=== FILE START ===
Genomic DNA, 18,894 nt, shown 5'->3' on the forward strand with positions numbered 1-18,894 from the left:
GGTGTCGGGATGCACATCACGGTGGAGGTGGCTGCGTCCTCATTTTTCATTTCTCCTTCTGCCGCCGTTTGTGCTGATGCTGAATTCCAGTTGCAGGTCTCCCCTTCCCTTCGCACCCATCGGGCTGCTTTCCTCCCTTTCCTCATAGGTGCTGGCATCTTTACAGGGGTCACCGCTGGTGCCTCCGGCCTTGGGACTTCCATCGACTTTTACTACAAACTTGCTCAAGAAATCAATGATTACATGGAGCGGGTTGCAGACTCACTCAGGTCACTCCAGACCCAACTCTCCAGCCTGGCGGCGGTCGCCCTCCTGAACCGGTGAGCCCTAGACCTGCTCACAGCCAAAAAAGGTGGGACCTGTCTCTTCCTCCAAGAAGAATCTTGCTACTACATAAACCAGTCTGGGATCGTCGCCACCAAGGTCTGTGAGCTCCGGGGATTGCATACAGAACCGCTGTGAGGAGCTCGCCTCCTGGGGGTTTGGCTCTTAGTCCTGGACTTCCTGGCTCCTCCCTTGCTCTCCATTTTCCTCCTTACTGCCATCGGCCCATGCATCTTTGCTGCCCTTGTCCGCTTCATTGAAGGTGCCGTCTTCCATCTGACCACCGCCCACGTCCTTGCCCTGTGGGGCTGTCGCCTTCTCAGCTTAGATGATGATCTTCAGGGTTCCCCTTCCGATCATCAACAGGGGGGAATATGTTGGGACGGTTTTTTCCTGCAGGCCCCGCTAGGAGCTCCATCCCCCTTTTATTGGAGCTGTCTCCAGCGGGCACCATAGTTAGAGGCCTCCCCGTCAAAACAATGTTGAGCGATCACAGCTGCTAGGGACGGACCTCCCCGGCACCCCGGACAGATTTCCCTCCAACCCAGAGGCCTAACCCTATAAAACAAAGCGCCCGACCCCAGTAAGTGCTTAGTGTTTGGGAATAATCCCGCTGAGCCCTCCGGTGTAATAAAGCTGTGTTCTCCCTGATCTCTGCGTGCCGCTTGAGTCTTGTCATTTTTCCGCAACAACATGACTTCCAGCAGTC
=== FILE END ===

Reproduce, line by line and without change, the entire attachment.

Genomic DNA, 18,894 nt, shown 5'->3' on the forward strand with positions numbered 1-18,894 from the left:
GGTGTCGGGATGCACATCACGGTGGAGGTGGCTGCGTCCTCATTTTTCATTTCTCCTTCTGCCGCCGTTTGTGCTGATGCTGAATTCCAGTTGCAGGTCTCCCCTTCCCTTCGCACCCATCGGGCTGCTTTCCTCCCTTTCCTCATAGGTGCTGGCATCTTTACAGGGGTCACCGCTGGTGCCTCCGGCCTTGGGACTTCCATCGACTTTTACTACAAACTTGCTCAAGAAATCAATGATTACATGGAGCGGGTTGCAGACTCACTCAGGTCACTCCAGACCCAACTCTCCAGCCTGGCGGCGGTCGCCCTCCTGAACCGGTGAGCCCTAGACCTGCTCACAGCCAAAAAAGGTGGGACCTGTCTCTTCCTCCAAGAAGAATCTTGCTACTACATAAACCAGTCTGGGATCGTCGCCACCAAGGTCTGTGAGCTCCGGGGATTGCATACAGAACCGCTGTGAGGAGCTCGCCTCCTGGGGGTTTGGCTCTTAGTCCTGGACTTCCTGGCTCCTCCCTTGCTCTCCATTTTCCTCCTTACTGCCATCGGCCCATGCATCTTTGCTGCCCTTGTCCGCTTCATTGAAGGTGCCGTCTTCCATCTGACCACCGCCCACGTCCTTGCCCTGTGGGGCTGTCGCCTTCTCAGCTTAGATGATGATCTTCAGGGTTCCCCTTCCGATCATCAACAGGGGGGAATATGTTGGGACGGTTTTTTCCTGCAGGCCCCGCTAGGAGCTCCATCCCCCTTTTATTGGAGCTGTCTCCAGCGGGCACCATAGTTAGAGGCCTCCCCGTCAAAACAATGTTGAGCGATCACAGCTGCTAGGGACGGACCTCCCCGGCACCCCGGACAGATTTCCCTCCAACCCAGAGGCCTAACCCTATAAAACAAAGCGCCCGACCCCAGTAAGTGCTTAGTGTTTGGGAATAATCCCGCTGAGCCCTCCGGTGTAATAAAGCTGTGTTCTCCCTGATCTCTGCGTGCCGCTTGAGTCTTGTCATTTTTCCGCAACAACATGACTTCCAGCAGTC